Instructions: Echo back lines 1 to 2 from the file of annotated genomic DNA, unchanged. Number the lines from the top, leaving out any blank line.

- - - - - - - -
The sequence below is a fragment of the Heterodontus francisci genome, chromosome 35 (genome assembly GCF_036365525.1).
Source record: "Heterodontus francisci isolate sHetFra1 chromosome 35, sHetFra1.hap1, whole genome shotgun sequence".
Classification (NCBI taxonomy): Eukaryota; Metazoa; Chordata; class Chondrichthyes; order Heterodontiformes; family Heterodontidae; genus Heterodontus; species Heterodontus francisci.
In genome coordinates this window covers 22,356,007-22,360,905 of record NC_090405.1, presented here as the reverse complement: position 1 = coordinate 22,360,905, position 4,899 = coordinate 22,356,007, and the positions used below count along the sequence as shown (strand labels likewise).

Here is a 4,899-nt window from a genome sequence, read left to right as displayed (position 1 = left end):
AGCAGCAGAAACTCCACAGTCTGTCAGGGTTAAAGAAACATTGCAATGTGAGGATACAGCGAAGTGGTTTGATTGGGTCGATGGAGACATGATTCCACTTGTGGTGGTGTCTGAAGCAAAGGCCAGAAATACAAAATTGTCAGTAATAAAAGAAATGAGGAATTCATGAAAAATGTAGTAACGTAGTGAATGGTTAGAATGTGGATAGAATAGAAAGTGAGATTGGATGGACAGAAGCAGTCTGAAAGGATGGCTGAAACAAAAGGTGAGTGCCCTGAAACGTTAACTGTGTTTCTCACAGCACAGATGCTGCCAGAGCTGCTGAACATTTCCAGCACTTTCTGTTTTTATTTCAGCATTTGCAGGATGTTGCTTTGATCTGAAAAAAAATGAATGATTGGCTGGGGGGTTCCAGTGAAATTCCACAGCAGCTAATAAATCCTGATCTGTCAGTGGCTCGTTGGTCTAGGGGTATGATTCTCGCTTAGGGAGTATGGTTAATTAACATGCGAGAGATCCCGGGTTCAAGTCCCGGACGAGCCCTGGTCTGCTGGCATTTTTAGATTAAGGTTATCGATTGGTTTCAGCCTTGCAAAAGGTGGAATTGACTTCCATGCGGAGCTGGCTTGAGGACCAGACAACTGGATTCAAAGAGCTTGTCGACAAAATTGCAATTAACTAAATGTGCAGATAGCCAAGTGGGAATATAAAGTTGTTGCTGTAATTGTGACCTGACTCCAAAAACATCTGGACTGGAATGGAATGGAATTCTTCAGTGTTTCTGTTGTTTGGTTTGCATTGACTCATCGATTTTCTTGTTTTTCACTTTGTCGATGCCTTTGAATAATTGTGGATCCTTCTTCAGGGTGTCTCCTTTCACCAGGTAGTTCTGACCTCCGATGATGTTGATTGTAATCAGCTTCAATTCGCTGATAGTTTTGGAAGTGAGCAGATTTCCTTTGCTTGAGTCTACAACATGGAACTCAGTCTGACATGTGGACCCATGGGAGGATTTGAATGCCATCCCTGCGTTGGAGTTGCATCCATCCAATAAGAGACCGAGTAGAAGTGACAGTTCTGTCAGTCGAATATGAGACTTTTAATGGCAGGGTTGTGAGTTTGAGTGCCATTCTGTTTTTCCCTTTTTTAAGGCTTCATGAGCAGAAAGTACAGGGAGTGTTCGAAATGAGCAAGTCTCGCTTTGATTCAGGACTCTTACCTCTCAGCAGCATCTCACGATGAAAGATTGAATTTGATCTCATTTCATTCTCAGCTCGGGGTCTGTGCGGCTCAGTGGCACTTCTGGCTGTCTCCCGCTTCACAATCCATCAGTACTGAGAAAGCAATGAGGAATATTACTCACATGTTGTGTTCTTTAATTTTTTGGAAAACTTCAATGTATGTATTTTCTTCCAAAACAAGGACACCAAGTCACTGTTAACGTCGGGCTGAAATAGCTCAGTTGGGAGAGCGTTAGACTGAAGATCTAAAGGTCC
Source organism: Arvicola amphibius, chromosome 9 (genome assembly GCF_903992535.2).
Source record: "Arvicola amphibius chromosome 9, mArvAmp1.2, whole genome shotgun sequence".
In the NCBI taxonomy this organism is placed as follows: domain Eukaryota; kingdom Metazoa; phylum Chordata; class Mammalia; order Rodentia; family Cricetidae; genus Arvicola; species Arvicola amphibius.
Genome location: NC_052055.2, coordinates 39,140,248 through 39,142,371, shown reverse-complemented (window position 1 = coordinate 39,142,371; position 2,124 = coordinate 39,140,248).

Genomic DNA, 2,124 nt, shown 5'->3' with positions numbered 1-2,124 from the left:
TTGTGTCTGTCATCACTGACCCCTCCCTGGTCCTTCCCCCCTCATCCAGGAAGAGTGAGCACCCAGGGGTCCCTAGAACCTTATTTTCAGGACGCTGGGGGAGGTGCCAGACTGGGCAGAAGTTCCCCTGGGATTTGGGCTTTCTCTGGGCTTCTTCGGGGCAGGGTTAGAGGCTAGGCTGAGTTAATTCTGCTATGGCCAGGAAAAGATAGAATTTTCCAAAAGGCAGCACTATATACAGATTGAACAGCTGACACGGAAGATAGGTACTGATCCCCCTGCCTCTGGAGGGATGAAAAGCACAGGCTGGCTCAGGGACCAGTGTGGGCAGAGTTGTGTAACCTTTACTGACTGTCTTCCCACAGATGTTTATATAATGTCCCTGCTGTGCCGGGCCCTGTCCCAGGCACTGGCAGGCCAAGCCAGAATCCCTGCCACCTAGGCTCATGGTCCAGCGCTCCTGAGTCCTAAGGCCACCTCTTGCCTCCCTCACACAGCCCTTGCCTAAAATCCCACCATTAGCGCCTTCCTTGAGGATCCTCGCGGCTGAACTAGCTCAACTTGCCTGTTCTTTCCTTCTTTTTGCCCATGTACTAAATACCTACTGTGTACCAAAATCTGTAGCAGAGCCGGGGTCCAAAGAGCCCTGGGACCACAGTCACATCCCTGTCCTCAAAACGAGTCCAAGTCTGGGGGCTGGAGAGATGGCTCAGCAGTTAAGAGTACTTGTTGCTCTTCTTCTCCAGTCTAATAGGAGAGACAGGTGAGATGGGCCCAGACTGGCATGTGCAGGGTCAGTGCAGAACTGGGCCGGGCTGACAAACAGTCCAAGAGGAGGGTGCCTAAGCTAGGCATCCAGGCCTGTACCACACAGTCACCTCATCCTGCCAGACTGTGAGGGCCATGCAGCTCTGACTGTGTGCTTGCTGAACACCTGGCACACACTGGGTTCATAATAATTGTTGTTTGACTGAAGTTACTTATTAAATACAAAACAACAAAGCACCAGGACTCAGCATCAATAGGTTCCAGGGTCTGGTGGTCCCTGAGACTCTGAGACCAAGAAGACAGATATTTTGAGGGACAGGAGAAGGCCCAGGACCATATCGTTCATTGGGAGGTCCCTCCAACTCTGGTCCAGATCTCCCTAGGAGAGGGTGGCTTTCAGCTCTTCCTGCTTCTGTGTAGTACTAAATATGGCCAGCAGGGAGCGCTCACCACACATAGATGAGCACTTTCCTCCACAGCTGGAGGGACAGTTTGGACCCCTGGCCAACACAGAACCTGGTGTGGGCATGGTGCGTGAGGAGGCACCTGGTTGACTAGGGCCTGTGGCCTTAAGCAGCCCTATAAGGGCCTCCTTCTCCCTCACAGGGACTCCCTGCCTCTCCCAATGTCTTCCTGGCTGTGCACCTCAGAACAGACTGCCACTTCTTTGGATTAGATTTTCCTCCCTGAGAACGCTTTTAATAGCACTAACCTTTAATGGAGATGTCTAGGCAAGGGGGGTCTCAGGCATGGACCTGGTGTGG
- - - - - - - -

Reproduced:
The sequence below is a fragment of the Heterodontus francisci genome, chromosome 35 (genome assembly GCF_036365525.1).
Source record: "Heterodontus francisci isolate sHetFra1 chromosome 35, sHetFra1.hap1, whole genome shotgun sequence".